"The dogs find you."
Translation:Hundene finder dig.
I'm pretty sure it's because 'du' is for when it's the subject of the sentence, whereas 'jer' is for when it's the object.
So, you can say 'Du finder katten', for 'You find the cat', but for 'The girl finds you' it would be 'Pigen finder jer'. In English, we only have one form of the word 'you', for when it's the subject and when it's the object.
Also, 'jer' is the plural form of 'you', like 'I'. 'Du' is the singular form, for which you would have to say, 'Hundene finder dig'.
I hope you understood my long complicated explanation.
Compare Early Modern English (Shakespeare) to Danish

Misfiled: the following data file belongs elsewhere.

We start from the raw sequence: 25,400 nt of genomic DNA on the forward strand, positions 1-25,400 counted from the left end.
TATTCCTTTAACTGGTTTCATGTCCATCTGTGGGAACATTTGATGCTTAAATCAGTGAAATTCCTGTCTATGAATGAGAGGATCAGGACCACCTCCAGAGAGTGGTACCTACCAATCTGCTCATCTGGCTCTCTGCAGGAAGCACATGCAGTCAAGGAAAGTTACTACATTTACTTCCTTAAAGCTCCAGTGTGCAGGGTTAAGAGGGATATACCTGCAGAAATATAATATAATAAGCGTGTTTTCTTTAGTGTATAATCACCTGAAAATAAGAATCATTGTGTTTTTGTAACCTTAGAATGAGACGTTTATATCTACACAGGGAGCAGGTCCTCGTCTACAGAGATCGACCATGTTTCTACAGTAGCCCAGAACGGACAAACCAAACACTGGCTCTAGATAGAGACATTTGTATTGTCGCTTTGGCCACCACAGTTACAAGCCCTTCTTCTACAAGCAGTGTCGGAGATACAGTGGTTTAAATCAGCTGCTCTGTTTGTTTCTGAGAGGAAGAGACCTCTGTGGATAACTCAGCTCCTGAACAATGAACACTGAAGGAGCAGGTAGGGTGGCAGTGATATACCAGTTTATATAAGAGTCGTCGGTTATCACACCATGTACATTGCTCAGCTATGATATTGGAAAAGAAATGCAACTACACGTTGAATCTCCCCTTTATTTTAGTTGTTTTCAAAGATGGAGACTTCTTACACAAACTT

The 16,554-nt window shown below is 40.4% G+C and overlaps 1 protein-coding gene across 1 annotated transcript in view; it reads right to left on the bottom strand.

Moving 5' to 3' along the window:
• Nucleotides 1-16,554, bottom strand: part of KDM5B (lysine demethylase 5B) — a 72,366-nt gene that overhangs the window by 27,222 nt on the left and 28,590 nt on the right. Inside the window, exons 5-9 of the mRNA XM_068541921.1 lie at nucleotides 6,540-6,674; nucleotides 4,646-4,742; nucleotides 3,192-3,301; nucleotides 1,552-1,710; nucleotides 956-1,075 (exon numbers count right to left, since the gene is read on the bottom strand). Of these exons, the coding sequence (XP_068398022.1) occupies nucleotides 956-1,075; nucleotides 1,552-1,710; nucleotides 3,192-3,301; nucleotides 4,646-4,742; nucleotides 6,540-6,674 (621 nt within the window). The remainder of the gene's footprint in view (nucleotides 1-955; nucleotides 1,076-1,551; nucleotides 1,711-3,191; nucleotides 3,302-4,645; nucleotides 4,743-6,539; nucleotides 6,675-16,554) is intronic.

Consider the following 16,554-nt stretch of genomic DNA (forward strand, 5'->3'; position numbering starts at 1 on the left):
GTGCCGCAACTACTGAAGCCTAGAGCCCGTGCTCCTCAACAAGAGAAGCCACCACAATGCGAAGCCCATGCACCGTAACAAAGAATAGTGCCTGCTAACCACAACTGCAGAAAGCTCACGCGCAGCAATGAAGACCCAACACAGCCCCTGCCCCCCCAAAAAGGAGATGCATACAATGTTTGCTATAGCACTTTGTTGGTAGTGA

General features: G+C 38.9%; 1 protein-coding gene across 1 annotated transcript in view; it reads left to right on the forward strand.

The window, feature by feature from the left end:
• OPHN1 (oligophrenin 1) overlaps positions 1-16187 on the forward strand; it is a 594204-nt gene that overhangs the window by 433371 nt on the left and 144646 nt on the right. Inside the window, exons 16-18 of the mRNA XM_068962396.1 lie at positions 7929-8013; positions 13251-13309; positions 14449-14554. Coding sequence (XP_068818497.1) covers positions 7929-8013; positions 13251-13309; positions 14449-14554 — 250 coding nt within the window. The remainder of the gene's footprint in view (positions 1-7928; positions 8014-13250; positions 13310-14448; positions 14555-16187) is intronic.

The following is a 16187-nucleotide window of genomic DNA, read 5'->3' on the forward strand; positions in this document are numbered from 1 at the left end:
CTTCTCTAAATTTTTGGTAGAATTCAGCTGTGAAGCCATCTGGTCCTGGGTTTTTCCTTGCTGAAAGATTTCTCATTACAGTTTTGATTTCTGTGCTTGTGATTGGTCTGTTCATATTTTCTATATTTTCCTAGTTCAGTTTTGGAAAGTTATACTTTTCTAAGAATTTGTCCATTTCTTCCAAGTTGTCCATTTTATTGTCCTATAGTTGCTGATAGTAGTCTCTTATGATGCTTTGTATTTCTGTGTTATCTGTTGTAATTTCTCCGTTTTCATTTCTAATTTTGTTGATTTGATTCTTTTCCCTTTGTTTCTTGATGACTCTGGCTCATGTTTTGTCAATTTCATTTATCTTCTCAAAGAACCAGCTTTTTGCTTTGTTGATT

I / me = Jeg / mig thou / thee = du / dig (singular) you / ye = i / jer (plural) he / him = han / ham
Etc. English has lost many of its pronouns, but going back a few hundred years makes things clearer IMO
Du and dig and I and jer are all ways of saying "you". Danish is a language with formality.
Du and dig are the informal way to address someone you know well and how Danes address God In prayer.
I and jer are the formal way to address someone you do not know or do not know well.
Is it me or this answer is Wrong?? Jeg means I, but the original sentence is You. Or is it a rol play?
When they are saying ''hundene'' you will hear like "tunne" and when they say "dem" you will hear "mh" their is some thing wrong in their mouth.
Not in this case: "din" is a possessive adjective and pronoun, it means "your" or, as in this case, "yours".